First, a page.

I wouldn’t like to leave an impression that I see things as sub-par and dangerous in the destinations we’ve sailed to. People strive. We have never had bad food or water in the Caribbean; I did get food poisoned at a pub in Toronto last year. I would go take in the view at the top of Isabella de Torres again, I would just ask exiting passengers about the smoothness of the gondola ride. I’ll go back to Toronto too—maybe dine in.
Adventurers are required to suffer. It’s part of the game. The trick is to suffer just enough to spin a good yarn over sundowners but hold onto all of your limbs. Staying inquisitive is helpful ashore. Other countries don’t always have banks of lawyers to enforce social safeguards; people expect to be more self reliant. Ask locals and other sailors specific questions: How are the streets here late in the evening. Do people like dogs? Is it safe to walk my dog here? How many propane tanks is your scooter designed to carry?—-Just kidding about that last one.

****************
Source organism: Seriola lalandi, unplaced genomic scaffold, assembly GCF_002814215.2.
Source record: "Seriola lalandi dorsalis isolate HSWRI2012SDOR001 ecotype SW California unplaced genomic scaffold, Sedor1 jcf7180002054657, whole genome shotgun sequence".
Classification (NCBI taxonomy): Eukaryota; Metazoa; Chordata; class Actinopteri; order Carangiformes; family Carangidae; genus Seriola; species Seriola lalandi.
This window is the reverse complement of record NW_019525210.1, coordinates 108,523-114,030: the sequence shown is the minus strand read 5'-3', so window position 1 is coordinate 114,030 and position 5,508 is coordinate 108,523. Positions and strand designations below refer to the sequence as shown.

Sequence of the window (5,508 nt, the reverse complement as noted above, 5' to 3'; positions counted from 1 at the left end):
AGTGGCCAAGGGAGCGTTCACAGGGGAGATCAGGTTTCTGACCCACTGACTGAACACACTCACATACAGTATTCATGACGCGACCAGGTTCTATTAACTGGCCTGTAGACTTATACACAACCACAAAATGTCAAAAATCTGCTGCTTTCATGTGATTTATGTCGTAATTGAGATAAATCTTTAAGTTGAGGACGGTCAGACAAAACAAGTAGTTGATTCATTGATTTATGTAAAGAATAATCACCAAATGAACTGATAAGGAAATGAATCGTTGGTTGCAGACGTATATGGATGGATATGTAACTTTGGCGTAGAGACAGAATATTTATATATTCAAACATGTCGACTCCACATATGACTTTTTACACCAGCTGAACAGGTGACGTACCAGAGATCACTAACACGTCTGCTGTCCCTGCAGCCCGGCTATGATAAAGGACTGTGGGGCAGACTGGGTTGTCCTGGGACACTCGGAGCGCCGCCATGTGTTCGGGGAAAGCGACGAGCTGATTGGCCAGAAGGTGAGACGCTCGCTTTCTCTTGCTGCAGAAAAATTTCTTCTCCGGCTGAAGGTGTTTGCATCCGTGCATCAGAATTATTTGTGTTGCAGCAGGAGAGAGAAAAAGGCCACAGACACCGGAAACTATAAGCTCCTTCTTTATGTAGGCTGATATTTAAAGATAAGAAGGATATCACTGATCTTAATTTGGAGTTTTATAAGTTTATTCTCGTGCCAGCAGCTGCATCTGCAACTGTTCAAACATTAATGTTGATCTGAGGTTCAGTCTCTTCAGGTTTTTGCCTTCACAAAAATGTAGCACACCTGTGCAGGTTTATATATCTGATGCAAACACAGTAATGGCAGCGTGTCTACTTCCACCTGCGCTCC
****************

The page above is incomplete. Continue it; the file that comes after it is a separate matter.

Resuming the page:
Adventure can come in big boxes and little boxes. You can’t always know when you will open one but you can try for the right size.
Some friends came to visit us on St. Lucia and were keen to try ziplining. Looking at people flying along, geared up in gloves, helmets, harnesses and clips, it did look like fun, and safe.
“Are you going to give it a try Jim?” someone asked.
I declined on account of the cost, and maybe they thought I wimped out, but I knew I had already lived the big thrill.